Tchap Dara Valley Glacier Retreat, Afghanistan

The Wakhan Corridor in Afghanistan is quite remote. A look at maps or Google Earth will indicate the lack of even place names except in the main river valleys. The Secret Compass uses this fact to advantage for expeditions in the region. Here we examine three glaciers north of Sarhad two draining into the Tchap Dara Valley. Haritashiya et al (2009) examined fluctuations of 30 Wakhan Cooridor glaciers from 1976-2003. They found that 28 of the glaciers had retreated.
Here we examine Landsat images from 1998, 2002 and 2013 with the green arrows pointing the 2013 terminus position of the northern glacier, the red arrows to the 1998 terminus position of the center glacier and the yellow arrows indicating the 1998 terminus location of the western glacier. The blue arrows indicate ice flow.Tchap dara ge
Google Earth image

In 1998 the red arrow indicates the terminus of the center glacier, which also has an ice cored medial moraine that extends nearly across the entire proglacial lake that the glacier terminates in. The northern glacier extends beyond the green arrow. The western glacier extends to the yellow arrow filling much of a small basin. In 2002 there is little evident change at the northern glacier. The center glacier has retreated leading to lake expansion, and the medial moraine extending into the lake is also shorter. The western glacier no longer reaches the yellow arrow. By 2013 the northern glacier has retreated 200 meters to the green arrow. The center glacier has retreated 400 m leading to the same amount of lake expansion, the medial moraine no longer extends into the main lake basin. The western glacier no longer reaches a lake that has developed in the basin at the 1998 terminus position. The retreat is 300-400 meters. The retreat over 15 years is substantial for small glacier like this. This parallels the retreat at nearby Zemestan Glacier and the Emend River headwaters glaciers.tchap Dara 2013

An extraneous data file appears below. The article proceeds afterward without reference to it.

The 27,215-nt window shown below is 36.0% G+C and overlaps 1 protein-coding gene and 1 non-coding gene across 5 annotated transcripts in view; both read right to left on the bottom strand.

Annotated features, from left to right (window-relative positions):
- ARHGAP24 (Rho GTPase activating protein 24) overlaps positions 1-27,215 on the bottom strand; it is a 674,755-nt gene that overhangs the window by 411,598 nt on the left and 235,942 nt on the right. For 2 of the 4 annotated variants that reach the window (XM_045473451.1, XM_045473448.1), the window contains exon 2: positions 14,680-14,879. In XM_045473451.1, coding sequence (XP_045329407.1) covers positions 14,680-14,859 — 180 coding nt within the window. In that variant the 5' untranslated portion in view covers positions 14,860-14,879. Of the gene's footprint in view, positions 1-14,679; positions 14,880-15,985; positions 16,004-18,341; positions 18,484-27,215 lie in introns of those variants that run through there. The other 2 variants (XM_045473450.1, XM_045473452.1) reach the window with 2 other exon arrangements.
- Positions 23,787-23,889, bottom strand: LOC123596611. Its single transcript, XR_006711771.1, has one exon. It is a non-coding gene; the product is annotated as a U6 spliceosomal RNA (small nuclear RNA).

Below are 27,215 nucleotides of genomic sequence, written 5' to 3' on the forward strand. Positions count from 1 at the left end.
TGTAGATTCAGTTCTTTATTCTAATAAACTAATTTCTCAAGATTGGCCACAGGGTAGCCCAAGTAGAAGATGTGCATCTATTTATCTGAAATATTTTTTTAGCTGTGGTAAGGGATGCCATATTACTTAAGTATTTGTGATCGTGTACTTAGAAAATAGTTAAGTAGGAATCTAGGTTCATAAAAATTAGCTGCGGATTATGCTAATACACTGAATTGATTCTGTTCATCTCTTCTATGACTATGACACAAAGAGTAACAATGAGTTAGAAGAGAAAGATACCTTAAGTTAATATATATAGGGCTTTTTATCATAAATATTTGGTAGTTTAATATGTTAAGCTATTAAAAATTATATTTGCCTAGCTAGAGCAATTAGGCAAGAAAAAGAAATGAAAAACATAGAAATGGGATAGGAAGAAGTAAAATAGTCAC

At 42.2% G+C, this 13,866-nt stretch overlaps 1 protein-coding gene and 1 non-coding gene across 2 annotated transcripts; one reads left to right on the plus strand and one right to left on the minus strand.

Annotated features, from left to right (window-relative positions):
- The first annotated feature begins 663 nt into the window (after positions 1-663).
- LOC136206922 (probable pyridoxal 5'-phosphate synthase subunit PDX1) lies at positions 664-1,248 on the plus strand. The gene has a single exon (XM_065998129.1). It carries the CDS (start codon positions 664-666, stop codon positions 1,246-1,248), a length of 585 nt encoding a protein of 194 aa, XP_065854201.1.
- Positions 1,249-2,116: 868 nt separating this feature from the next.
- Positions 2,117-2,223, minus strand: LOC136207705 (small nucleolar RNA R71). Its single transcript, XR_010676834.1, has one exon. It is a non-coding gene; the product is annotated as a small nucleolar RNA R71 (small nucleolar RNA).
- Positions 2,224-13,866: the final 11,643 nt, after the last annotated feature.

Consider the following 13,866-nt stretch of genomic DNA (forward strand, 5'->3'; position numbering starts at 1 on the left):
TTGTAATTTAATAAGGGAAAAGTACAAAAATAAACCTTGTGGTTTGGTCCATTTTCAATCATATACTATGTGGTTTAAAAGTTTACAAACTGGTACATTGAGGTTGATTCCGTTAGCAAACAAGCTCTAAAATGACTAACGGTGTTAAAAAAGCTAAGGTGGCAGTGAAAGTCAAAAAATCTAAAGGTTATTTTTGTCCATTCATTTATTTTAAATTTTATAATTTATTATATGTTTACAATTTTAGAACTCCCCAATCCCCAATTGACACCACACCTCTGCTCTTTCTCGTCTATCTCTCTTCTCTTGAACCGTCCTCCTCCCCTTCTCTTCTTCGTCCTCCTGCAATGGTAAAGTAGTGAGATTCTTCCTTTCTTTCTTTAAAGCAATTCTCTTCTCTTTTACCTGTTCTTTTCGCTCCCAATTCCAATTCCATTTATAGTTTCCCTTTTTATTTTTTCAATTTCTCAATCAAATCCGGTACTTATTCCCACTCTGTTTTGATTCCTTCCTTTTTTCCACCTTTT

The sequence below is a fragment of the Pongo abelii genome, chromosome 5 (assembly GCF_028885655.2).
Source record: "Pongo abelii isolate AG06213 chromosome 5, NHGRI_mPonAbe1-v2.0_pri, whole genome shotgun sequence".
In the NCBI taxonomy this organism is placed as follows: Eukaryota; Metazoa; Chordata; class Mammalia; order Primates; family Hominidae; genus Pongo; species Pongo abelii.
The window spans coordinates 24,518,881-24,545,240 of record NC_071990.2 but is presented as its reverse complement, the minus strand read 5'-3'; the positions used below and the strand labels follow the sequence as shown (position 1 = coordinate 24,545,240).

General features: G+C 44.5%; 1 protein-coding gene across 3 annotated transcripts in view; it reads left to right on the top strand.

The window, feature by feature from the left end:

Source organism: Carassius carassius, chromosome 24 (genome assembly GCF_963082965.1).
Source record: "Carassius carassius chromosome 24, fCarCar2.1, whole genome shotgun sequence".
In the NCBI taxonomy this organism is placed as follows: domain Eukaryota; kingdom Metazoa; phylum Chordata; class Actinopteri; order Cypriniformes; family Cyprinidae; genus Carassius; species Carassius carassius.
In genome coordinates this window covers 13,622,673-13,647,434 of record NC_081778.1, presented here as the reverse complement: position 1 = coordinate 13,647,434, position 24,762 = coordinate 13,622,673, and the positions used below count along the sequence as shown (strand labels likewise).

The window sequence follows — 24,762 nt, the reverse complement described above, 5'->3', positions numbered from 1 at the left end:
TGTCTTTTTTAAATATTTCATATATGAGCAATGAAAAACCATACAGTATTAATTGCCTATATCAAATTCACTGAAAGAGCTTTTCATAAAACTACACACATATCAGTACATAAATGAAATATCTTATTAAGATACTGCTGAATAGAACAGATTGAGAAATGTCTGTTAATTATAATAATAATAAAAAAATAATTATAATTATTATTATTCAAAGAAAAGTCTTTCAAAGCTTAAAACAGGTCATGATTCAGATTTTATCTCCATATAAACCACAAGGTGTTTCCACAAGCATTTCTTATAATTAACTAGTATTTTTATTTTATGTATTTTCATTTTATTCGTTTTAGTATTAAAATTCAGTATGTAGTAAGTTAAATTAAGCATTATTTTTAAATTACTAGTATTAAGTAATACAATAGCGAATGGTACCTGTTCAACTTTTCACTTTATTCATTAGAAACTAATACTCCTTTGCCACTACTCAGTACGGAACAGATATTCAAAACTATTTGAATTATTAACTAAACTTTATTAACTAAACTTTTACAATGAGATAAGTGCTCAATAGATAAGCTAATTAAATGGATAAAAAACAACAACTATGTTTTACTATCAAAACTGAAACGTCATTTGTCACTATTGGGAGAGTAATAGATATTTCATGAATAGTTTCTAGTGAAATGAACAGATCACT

1998 Landsat image

tchap dara 2002
2002 Landsat image

tchap dara 2014
2013 landsat image


Yajun Peak Glacier Retreat, Afghanistan

Glaciers of Afghanistan have received little detailed attention for obvious reasons, only satellite image analysis of selected areas has been completed Haritashiya et al (2009) and Shroder and Bishop (2010), both studies noting a significant retreat and downwasting. In this post glaciers in the remote area around Yajun Peak in the Hindu Kush 150 km northeast of Bagram Airbase and 75 km west of the Pakistan Border are examined. Landsat imagery from 1998 (1st image below), 2010 (2nd image below) and 2012 (3rd image below) are used in combination with 2008 Google Earth imager (Last image below). Changes in three glaciers on Yajun Peak (6024 m) are highlighted. The yellow arrows indicate the expansion of bare rock amid a glacier draining south from Yajun Peak. The expansion of the bare rock area from the terminus area in 1998 to 2012 is evident as is the expanded area of the ridge in the upper glacier noted by the yellow arrow in each image. The magenta arrows indicate the terminus of a glacier draining west from Yajun Peak that in 1998 did not have a lake at the terminus. In the 2008, 2010 and 2012 imagery a small lake has developed as the glacier has thinned and retreated. The third glacier flows northwest and terminates in 1998 at a green line that is a one kilometer long line between two specific topographic points in each image. The glacier has retreated from the green line by 2008 and the retreat is 125 meters by 2012. In the 2008 Google Earth image a purple arrow points out the upper basin of a fourth glacier that is no longer ice or even snow filled. This along with the expansion of the bedrock ridge near the top of the glacier with yellow arrows indicates that even the accumulation zone of these glaciers are not persistently snow covered. Glaciers that lack a persistent snowcover cannot survive (Pelto, 2010). To see the details just click on each image and an expanded version will appear.
In previous posts on glaciers in the region the Emend Watershed and Zemestan Glacier the retreat is similar.